(Original Caption) Thousands of people in all parts of the world laugh at and enjoy the antics of Mickey Mouse, the star of stars, but few know the pain staking and intricate work necessary in making of the popular films. Scores of artists and sound experts work in the Mickey Mouse Studios just outside of Los Angeles making thousands of drawings and accompaniment under the direction of Walt Disney, creator of Mickey Mouse. This photo shows Disney at his desk in his studio.

Bettmann/Contributor. Getty Images.

After the U.S. Army rejected him for being too young, Disney joined the Red Cross in September 1918 as an ambulance driver, but he arrived in France after the armistice that ended World War I. After his stint in the Red Cross, he initially returned to Kansas City to pursue cartoons as a career but soon traveled to Los Angeles to meet up with his brother, Roy O. Disney. Together, they founded the Disney Brothers Studio, which would eventually become The Walt Disney Company, and began producing short cartoon films. The company achieved its breakthrough with 1928’s “Steamboat Willie,” considered to be the debut of Mickey Mouse and the first fully synchronized sound cartoon.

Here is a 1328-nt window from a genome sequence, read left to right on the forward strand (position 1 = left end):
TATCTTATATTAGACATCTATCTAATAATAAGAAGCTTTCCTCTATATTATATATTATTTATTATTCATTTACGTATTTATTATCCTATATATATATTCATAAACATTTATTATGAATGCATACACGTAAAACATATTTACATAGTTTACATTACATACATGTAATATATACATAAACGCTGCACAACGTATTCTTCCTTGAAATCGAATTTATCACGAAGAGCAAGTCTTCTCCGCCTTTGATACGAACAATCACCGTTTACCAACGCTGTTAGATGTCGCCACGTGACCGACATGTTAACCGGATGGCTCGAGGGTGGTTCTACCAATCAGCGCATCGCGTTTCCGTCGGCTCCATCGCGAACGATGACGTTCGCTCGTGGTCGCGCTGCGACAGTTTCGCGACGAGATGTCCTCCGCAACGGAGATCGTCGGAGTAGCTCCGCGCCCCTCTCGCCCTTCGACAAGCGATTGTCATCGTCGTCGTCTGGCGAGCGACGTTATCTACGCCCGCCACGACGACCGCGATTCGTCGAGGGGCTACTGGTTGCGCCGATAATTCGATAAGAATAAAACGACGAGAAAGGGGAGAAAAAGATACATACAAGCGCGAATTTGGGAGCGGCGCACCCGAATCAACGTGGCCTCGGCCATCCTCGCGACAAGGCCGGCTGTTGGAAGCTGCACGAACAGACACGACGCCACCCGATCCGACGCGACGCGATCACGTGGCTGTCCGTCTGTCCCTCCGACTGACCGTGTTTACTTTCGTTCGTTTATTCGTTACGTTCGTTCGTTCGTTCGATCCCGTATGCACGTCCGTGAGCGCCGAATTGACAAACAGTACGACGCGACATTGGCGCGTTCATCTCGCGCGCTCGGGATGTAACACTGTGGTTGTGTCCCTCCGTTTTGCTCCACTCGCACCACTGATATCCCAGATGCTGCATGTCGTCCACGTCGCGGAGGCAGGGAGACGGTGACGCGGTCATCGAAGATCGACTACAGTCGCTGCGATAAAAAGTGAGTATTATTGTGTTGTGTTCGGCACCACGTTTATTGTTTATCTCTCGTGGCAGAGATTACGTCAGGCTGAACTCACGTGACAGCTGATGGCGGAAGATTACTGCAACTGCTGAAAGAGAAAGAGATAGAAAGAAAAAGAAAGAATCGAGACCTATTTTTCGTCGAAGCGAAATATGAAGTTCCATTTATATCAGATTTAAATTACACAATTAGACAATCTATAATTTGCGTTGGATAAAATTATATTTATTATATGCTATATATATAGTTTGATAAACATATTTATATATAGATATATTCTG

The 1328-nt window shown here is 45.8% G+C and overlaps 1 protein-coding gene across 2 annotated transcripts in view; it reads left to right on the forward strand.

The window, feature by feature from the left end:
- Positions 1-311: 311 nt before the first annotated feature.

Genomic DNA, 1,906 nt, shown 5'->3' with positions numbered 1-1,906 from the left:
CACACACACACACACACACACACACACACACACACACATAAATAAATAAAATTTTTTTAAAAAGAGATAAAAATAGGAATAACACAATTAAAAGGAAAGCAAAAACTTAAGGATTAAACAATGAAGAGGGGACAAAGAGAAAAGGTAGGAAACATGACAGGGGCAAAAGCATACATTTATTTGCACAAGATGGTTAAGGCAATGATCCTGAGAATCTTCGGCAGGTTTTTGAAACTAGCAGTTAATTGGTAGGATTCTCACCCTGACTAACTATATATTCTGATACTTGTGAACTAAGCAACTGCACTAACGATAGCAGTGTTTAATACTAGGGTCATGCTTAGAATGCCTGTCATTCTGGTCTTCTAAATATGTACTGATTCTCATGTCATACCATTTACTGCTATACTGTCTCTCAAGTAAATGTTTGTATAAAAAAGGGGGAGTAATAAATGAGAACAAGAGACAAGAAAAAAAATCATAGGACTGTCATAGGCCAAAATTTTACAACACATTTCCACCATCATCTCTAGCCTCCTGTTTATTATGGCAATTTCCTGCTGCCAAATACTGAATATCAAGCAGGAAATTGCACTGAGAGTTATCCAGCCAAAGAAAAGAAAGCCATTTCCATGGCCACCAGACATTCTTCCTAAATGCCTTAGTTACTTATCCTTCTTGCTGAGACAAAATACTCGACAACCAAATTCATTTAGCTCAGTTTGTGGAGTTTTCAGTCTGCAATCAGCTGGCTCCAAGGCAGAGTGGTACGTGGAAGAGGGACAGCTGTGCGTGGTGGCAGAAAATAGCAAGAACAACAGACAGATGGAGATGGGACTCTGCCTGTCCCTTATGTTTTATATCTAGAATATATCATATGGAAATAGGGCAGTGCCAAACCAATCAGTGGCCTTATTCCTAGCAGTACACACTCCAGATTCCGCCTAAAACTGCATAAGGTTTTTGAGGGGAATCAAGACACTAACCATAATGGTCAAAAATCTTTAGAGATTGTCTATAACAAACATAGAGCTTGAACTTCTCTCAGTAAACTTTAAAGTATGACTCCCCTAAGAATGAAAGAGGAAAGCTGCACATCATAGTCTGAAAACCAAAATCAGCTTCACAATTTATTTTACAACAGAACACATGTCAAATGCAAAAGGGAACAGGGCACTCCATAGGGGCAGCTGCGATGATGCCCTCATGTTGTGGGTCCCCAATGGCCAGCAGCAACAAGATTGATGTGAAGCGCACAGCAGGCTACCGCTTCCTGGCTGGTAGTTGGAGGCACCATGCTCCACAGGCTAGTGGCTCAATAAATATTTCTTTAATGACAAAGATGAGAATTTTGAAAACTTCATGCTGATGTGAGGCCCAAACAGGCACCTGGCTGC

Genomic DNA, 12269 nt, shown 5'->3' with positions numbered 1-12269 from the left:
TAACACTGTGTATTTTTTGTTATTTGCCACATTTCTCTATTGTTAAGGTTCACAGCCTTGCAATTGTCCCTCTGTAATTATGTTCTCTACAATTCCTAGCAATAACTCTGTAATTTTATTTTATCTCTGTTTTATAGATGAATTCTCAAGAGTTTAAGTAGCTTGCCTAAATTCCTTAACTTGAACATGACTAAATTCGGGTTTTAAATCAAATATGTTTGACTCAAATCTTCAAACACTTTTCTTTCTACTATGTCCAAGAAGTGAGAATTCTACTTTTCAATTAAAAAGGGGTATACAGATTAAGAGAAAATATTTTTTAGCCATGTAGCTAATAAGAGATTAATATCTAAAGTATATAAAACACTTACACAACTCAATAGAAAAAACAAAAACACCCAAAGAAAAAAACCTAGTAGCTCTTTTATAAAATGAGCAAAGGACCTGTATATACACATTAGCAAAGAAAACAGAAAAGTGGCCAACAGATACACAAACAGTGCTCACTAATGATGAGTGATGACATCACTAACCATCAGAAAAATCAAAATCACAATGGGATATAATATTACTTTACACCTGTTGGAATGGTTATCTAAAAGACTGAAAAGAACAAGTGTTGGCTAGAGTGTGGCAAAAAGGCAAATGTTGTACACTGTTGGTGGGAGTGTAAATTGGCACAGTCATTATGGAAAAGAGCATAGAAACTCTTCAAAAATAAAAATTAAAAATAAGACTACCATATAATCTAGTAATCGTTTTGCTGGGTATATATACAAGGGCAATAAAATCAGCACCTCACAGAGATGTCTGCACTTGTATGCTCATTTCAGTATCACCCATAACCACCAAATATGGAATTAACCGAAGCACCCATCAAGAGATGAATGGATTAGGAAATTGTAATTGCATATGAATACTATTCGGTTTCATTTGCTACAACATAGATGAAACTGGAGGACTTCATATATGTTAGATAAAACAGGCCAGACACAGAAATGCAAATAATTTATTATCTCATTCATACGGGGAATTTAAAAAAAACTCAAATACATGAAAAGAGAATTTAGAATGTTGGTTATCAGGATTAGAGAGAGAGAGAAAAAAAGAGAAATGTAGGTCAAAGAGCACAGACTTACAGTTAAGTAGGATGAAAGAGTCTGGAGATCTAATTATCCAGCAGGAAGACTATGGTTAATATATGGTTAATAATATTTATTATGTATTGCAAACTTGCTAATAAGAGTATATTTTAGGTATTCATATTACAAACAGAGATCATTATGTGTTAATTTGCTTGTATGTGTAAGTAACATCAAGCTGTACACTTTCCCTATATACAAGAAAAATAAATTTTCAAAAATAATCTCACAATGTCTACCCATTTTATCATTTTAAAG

The creation and success of Mickey Mouse cartoons propelled Disney to the forefront of animation in Hollywood in the 1930s to the early ’40s, cemented by the release of such classics as “Snow White” and “Pinocchio.”

Despite the massive political upheaval taking place in the U.S. in the early 1930s as a result of the Great Depression and the first round of Democratic President Franklin Delano Roosevelt’s New Deal, Disney was reportedly reluctant to even discuss politics. Joe Grant, who worked on “Snow White,” “Pinocchio,” and “Dumbo,” said that Disney was “very apolitical, believe me,” according to a 2007 biography of Disney by journalist Neal Gabler.

He reportedly voted for Roosevelt in the 1936 presidential election, which Roosevelt won in a landslide based on the mass appeal of the New Deal.

(Original Caption) Walt Disney, celebrated cartoonist and the creator of Mickey Mouse, is shown on the beach at Waikiki playing on a ukulele, while his brother and business manager, Roy, makes him the subject of a movie. Bettmann/Contributor. Getty Images.